CDOT installing fiber optic cable to make Highway 24 ‘smarter’
Colorado Department of Transportation crews are installing 17 miles of fiber optic cable along Highway 24 between Colorado Springs and Woodland Park to improve technology and make the road safer for drivers.
“The fiber optics project is part of CDOT’s Smart Mobility Plan, a first of its kind, which is part of a five to 10-year initiative for statewide technology deployment,” said Mark Andrew, a CDOT Region 2 program engineer, in a news release. “This fiber project is the foundation for increased traffic monitoring, real time communication to traveling public and emergency vehicle communication technologies.”
CDOT said the crews will be installing the underground cable on the shoulder, so there should be minimal traffic impacts.
“Anyway we can, we’re going to try to work on the shoulder. There will be an occasional lane closure here and there, but those will be not very often, and they’ll be on the off-peak hours,” said Cameron Emick, a CDOT project engineer.
He said drivers should expect to see crews working from about 8:30 a.m. to 4:30 p.m. through September.
Emick compared the cable to high-speed internet for CDOT. Right now, CDOT can only see snapshot pictures from its traffic cameras along Highway 24. When the cable is live, the traffic cameras will be able to be live streamed.
“We use those to monitor the roadway better, especially during traffic or construction or emergencies,” Emick said.
He said the cable will also help CDOT connect to the message boards along the highway better.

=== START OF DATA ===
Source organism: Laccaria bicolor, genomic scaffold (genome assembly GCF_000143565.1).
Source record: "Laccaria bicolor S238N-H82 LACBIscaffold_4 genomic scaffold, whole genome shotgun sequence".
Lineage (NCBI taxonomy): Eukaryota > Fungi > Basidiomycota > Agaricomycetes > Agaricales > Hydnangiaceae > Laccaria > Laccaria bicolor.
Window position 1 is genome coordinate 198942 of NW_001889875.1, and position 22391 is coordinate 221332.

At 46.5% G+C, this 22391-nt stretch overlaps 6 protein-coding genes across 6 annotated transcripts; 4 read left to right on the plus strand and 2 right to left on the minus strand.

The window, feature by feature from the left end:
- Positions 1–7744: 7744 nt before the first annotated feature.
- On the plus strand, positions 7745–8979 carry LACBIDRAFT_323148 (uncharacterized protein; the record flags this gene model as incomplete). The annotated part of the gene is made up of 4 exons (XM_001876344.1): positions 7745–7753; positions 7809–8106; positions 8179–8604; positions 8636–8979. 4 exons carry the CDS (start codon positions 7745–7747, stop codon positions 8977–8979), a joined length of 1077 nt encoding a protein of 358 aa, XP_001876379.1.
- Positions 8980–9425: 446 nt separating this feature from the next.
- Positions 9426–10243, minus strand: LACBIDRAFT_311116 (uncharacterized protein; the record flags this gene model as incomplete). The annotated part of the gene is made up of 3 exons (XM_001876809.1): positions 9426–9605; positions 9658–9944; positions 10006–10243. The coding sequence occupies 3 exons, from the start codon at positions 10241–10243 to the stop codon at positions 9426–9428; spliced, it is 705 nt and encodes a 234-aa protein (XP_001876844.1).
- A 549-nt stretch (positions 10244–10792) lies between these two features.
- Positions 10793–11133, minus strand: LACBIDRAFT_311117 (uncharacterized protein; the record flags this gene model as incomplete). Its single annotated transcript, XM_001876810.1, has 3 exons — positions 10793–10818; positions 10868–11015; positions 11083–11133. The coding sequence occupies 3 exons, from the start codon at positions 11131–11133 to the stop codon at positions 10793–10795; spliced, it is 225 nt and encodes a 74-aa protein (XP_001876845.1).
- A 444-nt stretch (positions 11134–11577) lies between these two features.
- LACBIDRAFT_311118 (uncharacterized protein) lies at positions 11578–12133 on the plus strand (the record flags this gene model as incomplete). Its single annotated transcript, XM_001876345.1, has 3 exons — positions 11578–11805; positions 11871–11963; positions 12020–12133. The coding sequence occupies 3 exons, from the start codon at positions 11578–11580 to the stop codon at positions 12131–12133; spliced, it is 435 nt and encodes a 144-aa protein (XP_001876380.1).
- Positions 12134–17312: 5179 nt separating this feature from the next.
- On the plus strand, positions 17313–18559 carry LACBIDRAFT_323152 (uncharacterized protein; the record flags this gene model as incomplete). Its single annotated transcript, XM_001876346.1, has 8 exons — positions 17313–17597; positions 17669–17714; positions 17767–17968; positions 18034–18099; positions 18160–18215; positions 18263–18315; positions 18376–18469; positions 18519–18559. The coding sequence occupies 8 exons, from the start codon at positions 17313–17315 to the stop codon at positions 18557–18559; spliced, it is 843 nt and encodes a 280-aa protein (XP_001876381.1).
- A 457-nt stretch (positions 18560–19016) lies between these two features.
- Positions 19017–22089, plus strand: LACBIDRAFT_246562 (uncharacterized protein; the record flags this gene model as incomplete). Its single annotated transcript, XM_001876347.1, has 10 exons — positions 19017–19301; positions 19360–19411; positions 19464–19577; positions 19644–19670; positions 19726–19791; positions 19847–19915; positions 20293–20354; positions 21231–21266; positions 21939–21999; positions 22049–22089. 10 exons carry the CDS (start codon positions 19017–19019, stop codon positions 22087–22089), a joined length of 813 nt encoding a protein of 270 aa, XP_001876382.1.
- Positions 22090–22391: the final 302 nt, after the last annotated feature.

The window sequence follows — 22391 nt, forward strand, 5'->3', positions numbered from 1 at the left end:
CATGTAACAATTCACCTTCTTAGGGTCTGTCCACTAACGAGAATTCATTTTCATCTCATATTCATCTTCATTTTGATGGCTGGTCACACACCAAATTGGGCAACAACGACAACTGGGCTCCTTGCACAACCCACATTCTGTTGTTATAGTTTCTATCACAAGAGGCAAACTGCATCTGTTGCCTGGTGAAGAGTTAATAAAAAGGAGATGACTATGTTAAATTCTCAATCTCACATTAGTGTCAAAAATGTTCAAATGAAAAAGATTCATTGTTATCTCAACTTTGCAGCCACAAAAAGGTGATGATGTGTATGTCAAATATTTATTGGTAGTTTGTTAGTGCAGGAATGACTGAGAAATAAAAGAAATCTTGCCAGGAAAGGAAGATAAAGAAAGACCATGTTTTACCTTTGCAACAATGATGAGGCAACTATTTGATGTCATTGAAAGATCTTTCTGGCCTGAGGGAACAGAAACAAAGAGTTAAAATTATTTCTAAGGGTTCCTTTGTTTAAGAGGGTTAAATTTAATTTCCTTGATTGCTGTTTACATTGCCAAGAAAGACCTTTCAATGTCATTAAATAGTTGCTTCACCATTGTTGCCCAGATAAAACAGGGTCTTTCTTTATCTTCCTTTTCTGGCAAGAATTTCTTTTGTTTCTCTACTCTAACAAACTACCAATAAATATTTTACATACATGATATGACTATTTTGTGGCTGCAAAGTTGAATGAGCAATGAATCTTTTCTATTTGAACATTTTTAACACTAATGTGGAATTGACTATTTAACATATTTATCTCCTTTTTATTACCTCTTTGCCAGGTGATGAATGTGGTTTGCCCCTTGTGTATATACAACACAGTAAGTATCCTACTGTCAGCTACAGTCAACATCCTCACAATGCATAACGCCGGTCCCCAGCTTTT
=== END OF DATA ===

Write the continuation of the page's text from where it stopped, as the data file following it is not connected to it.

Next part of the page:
“I think it’s a big help for safety for drivers,” Emick said. “You’ll get those messages a lot faster out to the public and a lot more reliable messages. There’s a lot of stuff going on with the flooding that we’ll get alerts from now, and we’ll post advanced warning for that. So it’s really just giving everybody advanced warning to slow down and keep an eye out for anything that’s going on on the roadway.”
Since the beginning of February, crews have mostly been working on Highway 24 between 31st and Eighth streets. Soon, the work will start moving up Highway 24 toward Woodland Park, where there will be less room for crews to work on the winding roads.
“Keep it slow, and give us the courtesy,” Emick said as a reminder to drivers. “Pull to the next lane over if they can. It just helps everybody feel a little more comfortable while we’re out there. Just be paying attention, especially where it’s tight through the canyon. We want to have as much space as we can.”
CDOT said the fiber optic cable is the “backbone” for vehicle-to-everything technology, which is being installed on Interstate 25 between Monument and Castle Rock, through what’s known as “The Gap.” V2X technology can communicate road conditions and traffic hazards to specially equipped cars.
“Interstates will be the first roadways to have the technology,” CDOT said in a statement. “Then, if funding is available, additional roadways will move in that direction. No estimated timeline for this yet.”
CDOT is working hard to get the project finished on time.
“We tried to get most of the construction done before the summer really hits and causes a lot of backups since a lot more people are driving up to Woodland Park in the summer,” Emick said. “But also, we wanted to kind of keep away from the weather as much as we could.”
The project is expected to cost $2.5 million. Emick said the fiber optic cable should go live in October.